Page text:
Dec 3, 2012

War Iron - "The Fifth and Final Sun" ...

When I say that I like my music “solid” I mean two things. The first meaning is that I like music from my fave bands in a less ethereal, “volatile” format than digital one (although I think all the best possible of the digital diffusion of music).
The other meaning is that I love music that is crushingly heavy, be it fast or slow. So it comes as natural for me to get stuck into and addicted to bands devoted to creating oppressive soundscapes bulldozing your mind, like for example those bands adopting twin bass or else downtuning and distorting their guitars as to make them sound as distorted bass. UK twin bass sludge-doom band War Iron, from Belfast - Northern Ireland, had been a great discover for me last year (read my previous post  HERE), even if these guys have been around for a while in this and in other reference acts for the British and Irish heavy music scenes. Especially last year War Iron massively conquered the world doom scene with their monumental debut full-length album, the plus 30 minutes-long two-tracks album The Faceless Sea. This haunting and devastating album is out on Infected Wound Records as CD and, since January 2012, on Punkerama Records as beautiful, limited edition, hand-numbered sea-blue vinyl LP mastered by James Plotkin.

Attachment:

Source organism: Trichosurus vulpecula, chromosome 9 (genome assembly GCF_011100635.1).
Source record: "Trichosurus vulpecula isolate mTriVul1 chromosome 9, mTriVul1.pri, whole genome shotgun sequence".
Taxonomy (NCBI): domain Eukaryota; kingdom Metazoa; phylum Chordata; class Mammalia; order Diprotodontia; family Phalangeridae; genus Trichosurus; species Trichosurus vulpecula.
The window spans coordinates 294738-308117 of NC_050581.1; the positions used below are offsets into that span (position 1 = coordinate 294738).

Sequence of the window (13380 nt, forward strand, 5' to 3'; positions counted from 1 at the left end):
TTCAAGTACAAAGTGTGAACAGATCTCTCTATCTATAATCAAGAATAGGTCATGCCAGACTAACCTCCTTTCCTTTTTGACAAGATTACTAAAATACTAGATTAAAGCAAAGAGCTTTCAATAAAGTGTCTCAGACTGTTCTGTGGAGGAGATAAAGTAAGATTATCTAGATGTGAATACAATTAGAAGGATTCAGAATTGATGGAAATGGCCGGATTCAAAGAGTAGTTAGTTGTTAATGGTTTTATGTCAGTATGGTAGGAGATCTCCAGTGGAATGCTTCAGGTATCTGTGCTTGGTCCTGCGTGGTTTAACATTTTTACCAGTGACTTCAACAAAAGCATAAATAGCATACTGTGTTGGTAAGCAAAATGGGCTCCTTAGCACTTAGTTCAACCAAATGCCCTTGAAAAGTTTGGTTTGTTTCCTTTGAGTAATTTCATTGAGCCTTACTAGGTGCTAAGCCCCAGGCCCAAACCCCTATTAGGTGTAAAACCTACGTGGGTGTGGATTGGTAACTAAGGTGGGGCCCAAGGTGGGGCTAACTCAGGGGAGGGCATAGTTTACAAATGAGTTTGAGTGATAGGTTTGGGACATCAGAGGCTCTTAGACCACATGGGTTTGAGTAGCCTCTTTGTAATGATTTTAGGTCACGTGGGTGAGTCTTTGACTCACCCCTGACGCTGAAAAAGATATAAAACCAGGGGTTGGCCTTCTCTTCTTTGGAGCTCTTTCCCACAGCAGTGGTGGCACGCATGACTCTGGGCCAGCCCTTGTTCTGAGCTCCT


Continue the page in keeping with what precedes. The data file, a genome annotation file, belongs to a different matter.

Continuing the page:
Just to refresh memory, War Iron was started in 2006 by singer Andrew Bagwell aka Baggy and drummer Martin Harvey aka Marty. The band arose from the ashes of Belfast fuzzy doom act The Naut, together with Slomatics. After some changes, War Iron’s present-day line-up involves the two bass players Dave McCallum and Ross Duffy in addition to Baggy and Marty. Slomatics and War Iron share Marty as drummer.  These guys cannot exhaust their charge of heaviness in one band only: bassist Dave is also in the death-thrash metal band Devilmakesthree whereas Baggy and Ross (who was is in the Irish “sl-oom” band Two Tales of Woe) are militating in the fierce sludge crust act Fuckhammer. The guys took long in releasing their debut album due to delays and problems piling up, including incredible adversities like the demolition of the recording studio! Now that’s a crushing doom band, eh eh … While attending the fine Dublin Doom Days Festival - Chapter IV in late September 2012 I had the privilege of seeing a punishing live exhibition by War Iron ending a first “taste” of the new album, track “Epistolæ Obscurorum Virorum”.  Fortunately we didn’t have to wait long for being further knocked down by a new, substantial dose of twin bass heaviness, as late October  2012 saw the release of War Iron’s new album: The Fifth and Final Sun, again out on Punkerama Records as CD (for the moment).